Make sure you uncover the gastronomical gem contained within the Radisson in New Rochelle. With an unassuming front entrance, NoMa Social is easy to miss for those not staying at the hotel, but I implore you not to pass it by.
Despite stormy weather on a Tuesday evening, the Mediterranean restaurant housed a handful of groups and couples sharing small plates and big laughs. Executive Chef Bill Rosenberg and his attentive wait staff greeted a handful of regulars. It was lovely to watch the friendly rapport between Rosenberg and his patrons.
Soft Latin rhythms played overhead, matching the swanky flair of the room, which is comprised of a large bar and lounge area in addition to regular tables. The modern vibe is comparable to trendy Manhattan spots, and the restaurant is actually linked with the Big Apple in its name; “NoMa” is short for “North of Manhattan.”
I noticed a few homey touches tucked away around the perimeter, but the white and purple couches with zebra-patterned accents certainly grabbed most of my attention.
Rosenberg presented me with quite a spread of tapas, each more delectable than the next. The asparagus a la plancha was on-point, topped with a farm egg. I loved breaking it apart and spreading liberally. Had I been fed Brussels sprouts “chips” as a child, there is no way I would have harbored such a long-lasting resentment towards the vegetable.
Shrimp prepared with toasted garlic, Marsala and chili flakes also ranked among my favorites. Its leftover sauce was perfect for dunking bread, and I could have happily licked the bowl clean.
For spicier bites, like the patatas bravas, a blueberry lemonade was the perfect refreshing complement. Made with Stoli blueberry vodka, triple sec, muddled lemon, ginger syrup and a splash of soda, this cocktail struck the right balance between sweet and tangy, serving as an ideal palate cleanser between dishes.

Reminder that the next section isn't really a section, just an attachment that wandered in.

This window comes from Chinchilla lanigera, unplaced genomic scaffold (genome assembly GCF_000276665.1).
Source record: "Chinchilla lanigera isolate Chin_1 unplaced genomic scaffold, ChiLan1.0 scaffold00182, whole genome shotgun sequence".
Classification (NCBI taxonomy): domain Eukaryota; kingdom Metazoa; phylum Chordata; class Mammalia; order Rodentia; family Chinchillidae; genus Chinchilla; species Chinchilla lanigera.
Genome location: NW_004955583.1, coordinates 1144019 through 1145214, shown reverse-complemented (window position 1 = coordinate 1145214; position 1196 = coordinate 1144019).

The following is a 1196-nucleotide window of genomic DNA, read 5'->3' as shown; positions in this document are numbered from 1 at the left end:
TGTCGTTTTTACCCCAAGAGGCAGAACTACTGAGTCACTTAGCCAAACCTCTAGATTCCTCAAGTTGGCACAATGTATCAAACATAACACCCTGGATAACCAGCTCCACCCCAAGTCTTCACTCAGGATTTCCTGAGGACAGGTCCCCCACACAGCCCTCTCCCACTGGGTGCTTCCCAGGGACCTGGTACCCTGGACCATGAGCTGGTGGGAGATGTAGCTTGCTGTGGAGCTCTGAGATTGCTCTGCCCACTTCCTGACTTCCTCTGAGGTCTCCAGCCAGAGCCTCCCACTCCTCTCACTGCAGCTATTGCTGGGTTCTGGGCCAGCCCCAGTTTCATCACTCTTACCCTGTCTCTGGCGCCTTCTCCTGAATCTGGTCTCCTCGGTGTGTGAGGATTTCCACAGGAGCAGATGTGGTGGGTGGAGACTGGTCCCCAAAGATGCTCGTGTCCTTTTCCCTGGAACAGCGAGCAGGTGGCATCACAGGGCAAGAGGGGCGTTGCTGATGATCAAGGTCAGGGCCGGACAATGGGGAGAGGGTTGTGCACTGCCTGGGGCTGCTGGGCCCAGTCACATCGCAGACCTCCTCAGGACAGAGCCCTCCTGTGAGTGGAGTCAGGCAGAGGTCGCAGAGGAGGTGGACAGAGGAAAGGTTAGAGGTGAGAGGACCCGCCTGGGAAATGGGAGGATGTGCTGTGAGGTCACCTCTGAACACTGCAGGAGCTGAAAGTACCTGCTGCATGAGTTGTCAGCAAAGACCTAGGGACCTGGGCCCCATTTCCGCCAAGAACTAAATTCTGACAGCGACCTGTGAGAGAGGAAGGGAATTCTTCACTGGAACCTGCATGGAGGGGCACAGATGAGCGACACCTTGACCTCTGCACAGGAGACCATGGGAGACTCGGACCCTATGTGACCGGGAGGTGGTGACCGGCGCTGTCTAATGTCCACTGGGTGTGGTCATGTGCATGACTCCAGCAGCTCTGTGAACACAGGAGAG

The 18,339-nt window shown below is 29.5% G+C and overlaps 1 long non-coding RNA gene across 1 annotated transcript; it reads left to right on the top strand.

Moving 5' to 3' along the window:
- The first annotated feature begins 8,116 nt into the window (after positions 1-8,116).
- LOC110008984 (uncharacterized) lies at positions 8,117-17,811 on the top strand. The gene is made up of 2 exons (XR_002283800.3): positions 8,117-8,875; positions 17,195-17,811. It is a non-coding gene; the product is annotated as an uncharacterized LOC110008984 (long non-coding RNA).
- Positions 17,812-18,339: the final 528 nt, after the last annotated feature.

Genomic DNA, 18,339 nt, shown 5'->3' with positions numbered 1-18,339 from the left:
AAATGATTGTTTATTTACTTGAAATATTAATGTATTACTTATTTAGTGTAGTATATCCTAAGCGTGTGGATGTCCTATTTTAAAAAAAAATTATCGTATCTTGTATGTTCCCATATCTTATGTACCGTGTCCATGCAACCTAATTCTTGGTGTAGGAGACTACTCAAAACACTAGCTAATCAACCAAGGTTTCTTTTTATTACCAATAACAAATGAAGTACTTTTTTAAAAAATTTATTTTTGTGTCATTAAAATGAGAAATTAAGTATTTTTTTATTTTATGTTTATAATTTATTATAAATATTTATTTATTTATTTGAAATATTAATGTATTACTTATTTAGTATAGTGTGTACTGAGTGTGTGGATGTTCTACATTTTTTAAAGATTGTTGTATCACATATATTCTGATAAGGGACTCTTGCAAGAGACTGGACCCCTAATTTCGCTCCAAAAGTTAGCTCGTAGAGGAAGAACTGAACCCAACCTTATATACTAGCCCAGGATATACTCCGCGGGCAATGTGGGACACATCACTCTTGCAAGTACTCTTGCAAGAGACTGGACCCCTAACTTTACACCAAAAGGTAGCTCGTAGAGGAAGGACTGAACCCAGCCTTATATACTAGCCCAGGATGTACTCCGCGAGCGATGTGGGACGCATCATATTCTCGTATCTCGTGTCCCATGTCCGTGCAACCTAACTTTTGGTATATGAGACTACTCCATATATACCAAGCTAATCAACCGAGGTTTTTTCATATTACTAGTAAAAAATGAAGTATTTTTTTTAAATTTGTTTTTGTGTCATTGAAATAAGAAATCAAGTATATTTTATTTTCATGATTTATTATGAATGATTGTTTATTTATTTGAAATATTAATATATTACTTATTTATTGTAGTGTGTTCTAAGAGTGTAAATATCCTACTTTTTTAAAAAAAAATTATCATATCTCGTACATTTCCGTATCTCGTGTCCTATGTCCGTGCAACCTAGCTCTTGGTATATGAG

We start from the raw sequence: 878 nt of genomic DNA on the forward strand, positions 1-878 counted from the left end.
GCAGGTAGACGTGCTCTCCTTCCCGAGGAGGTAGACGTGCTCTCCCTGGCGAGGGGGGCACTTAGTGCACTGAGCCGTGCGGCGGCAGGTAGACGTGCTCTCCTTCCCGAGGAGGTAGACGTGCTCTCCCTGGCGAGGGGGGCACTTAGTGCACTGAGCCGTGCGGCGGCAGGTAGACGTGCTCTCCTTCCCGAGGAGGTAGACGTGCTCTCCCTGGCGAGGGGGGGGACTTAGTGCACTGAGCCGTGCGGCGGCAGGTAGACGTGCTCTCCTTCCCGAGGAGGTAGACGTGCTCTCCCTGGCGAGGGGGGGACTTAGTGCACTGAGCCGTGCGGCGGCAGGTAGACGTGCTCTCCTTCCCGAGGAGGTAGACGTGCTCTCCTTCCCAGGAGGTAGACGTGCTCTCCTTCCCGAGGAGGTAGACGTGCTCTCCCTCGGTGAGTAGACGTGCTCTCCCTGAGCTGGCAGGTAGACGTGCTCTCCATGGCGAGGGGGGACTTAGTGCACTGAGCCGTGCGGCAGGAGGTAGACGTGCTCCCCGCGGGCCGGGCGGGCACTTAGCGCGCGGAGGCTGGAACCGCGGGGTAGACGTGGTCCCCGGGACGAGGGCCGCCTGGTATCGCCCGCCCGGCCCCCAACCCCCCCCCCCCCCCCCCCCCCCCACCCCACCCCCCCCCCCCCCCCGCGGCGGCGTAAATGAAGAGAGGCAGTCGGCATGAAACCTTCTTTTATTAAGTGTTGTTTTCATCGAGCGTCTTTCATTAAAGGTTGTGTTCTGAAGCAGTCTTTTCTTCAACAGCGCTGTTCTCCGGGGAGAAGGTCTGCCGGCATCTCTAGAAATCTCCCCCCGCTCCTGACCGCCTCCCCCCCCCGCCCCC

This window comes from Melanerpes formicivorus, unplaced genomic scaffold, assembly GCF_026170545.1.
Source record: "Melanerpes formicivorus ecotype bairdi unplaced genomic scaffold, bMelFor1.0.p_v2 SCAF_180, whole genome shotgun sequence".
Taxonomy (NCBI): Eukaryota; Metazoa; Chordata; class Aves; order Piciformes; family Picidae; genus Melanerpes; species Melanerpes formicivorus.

The cleverly-named “octopus in purgatory,” noted by Rosenberg as a personal favorite, and the blistered shishito peppers certainly required a few large, lemony gulps. Dessert was a heavenly pecan chocolate tart sundae that was as beautiful as it was tasty.
Rosenberg’s repertoire extends well beyond tapas, though.
The extensive menu boasts several wood-fired pizzas and full-size meat and fish dishes. Various sides and a delicious cheese plate round out the vast offerings, leaving the average diner with an almost overwhelming plethora of options.
Rosenberg seems most proud of his small plates, as he should be, and NoMa Social offers a great deal: five tapas and a pitcher of sangria for just $50. Happy hour features a selection of beer, cocktails, wine and tapas for $4 apiece.
I look forward to returning and taking advantage of such bargains.
I had the opportunity to speak with Rosenberg to learn a little bit more about his background and preferences.
He draws inspiration for his dishes based largely around what is available at the market in order to maintain a menu that is somewhat seasonal. The majority of what I sampled was reminiscent of my travels through Spain, which is valid given Rosenberg lived just outside Madrid at the beginning of his career. He cites time spent with his grandmother as his first exposure to cooking at a very young age.
Rosenberg started working in a restaurant by the age of 14.
Most recently, before heading the kitchen at NoMa, Rosenberg owned F.I.S.H. in Portchester. Prior to that, he was the original chef at Barcelona in South Norwalk, Conn.
Rosenberg is grateful for the opportunity to have worked for various bosses in many different environments and cuisines as he believes exposure is essential for any aspiring chef.
Despite Rosenberg’s obvious prowess in the kitchen, he still faces the same dilemma as any parent: how to satisfy three picky children who each require starkly different meals. He says he keeps his cooking at home simpler, noting roasted chicken as a staple in his household.